A perforated leather steering wheel with metal-look controls adds to the look of the brushed aluminium surrounds entire console controls.

The centre console acts as a bridge, putting key controls close at hand, leaving room underneath for storage, or as a charging station for larger mobile phones.
Ambient lighting, with a choice of 64 colours can be called up to set a suitable cabin mood at night.

Highlander makes use of a 12.3-inch high-res LCD instrument cluster with speedo and tacho dials, blind spot monitor view, drive modes and SmartSense safety alerts at a glance.

A 10.25-inch touch screen is mounted high on the dash with satellite navigation, audio and other info in panoramic map view, or split-screen navigation and audio display.

Apple CarPlay or Android Auto can be accessed via the multi-media touch screen. Premium audio is courtesy of ten-speaker Harman Kardon system tuned for the Highlander cabin.

A 148 kW / 440 Nm SmartStream 2.2 litre turbodiesel engine is mated with Hyundai’s new SmartStream eight-speed double clutch transmission and all-wheel drive.

Passive safety includes six airbags, while the 2021 Santa Fe features a standard suite of advanced SmartSense technology. These include forward collision avoidance assist, which warns of a potential smash ahead and will even apply the brakes if needed.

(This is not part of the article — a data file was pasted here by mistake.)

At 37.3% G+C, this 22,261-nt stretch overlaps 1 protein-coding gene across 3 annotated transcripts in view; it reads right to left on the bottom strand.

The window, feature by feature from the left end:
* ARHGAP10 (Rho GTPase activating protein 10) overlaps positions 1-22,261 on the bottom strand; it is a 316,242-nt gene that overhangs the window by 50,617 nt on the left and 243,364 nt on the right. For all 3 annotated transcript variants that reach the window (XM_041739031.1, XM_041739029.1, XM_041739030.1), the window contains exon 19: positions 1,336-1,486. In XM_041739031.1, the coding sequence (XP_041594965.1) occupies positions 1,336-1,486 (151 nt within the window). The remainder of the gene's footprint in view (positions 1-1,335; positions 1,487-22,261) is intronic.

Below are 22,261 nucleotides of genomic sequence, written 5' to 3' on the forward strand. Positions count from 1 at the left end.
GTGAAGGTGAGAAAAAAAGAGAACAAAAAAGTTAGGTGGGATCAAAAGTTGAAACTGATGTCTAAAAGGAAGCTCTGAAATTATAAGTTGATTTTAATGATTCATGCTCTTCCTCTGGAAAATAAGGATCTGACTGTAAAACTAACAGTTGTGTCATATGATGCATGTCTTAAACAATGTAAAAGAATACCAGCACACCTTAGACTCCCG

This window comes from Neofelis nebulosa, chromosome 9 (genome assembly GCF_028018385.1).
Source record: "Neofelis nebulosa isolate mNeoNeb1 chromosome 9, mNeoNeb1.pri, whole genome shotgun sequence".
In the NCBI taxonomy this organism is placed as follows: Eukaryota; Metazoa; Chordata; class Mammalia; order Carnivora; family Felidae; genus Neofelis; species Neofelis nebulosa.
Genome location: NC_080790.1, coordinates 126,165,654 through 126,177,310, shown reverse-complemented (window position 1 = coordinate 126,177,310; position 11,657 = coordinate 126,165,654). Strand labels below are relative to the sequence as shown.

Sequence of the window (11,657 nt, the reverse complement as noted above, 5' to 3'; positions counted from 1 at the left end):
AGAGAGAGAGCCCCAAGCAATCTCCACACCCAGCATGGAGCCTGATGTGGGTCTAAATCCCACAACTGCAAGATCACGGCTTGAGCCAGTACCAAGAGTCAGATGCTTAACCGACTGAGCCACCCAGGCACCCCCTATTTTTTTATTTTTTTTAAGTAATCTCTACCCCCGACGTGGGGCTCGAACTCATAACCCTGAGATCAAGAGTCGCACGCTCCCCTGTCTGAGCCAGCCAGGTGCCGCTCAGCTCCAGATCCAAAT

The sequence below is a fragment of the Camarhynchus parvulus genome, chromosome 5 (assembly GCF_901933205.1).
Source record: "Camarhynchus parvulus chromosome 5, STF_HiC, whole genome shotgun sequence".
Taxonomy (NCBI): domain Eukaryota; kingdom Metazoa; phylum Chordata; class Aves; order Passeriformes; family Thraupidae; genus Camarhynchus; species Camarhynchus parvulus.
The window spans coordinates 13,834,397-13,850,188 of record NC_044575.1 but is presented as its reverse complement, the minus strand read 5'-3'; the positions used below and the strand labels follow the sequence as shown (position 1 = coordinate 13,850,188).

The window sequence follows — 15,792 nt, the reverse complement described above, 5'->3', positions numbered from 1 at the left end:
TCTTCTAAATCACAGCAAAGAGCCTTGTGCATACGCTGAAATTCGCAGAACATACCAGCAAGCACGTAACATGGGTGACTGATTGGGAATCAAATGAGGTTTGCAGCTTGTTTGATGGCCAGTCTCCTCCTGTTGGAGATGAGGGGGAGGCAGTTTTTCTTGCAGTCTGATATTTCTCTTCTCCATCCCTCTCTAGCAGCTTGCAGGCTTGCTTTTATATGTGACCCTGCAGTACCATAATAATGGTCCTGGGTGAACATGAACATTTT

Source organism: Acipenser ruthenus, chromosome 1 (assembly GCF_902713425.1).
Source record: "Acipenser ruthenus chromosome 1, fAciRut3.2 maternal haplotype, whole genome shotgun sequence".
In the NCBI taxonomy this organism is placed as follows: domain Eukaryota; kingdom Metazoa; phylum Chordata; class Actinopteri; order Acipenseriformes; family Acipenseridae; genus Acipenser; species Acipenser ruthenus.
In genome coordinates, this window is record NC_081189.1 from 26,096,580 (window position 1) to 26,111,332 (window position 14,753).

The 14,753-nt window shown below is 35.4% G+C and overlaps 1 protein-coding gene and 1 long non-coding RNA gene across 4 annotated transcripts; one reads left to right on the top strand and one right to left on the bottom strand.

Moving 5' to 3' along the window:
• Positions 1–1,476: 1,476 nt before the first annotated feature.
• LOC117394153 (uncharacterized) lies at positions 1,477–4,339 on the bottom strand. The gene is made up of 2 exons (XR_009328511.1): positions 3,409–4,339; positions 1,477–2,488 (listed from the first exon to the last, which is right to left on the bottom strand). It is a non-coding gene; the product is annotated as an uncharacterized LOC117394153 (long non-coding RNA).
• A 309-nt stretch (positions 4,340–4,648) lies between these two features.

Blind spot warning gives a visual driver alert in the external mirror, plus an audible alarm, rear cross traffic alert looks out for approaching vehicles from either side when reversing out of a parking spot.

Lane keeping assist and lane departure warning are switchable on and off, as is smart cruise control with stop and go function in stop / start traffic. High beam headlight assist automatically dims headlamps in oncoming traffic or close to vehicles ahead.

As mentioned above the common-rail direct injection four-cylinder diesel engine uses 6.1 litres of fuel per 100 kilometres on the combined urban / highway cycle, a 19 per cent improvement (7.5L/100km) on the engine it replaces.

The test vehicle recorded 11.5 litres per 100 kilometres in the city and 4.7 litres per 100 kilometres on the motorway, all in a smooth and uncharacteristic quiet manner for an oil burner.

A gearshift lever has been replaced by shift-by-wire transmission buttons on the centre console and while easy to locate needed a firm push to make contact with the required operation. Steering wheel-mounted paddles are an alternative.

As with all Hyundais, the suspension has had close attention from the company’s Australian engineers and it shows, with ride and handling of premium quality over a range of road surfaces.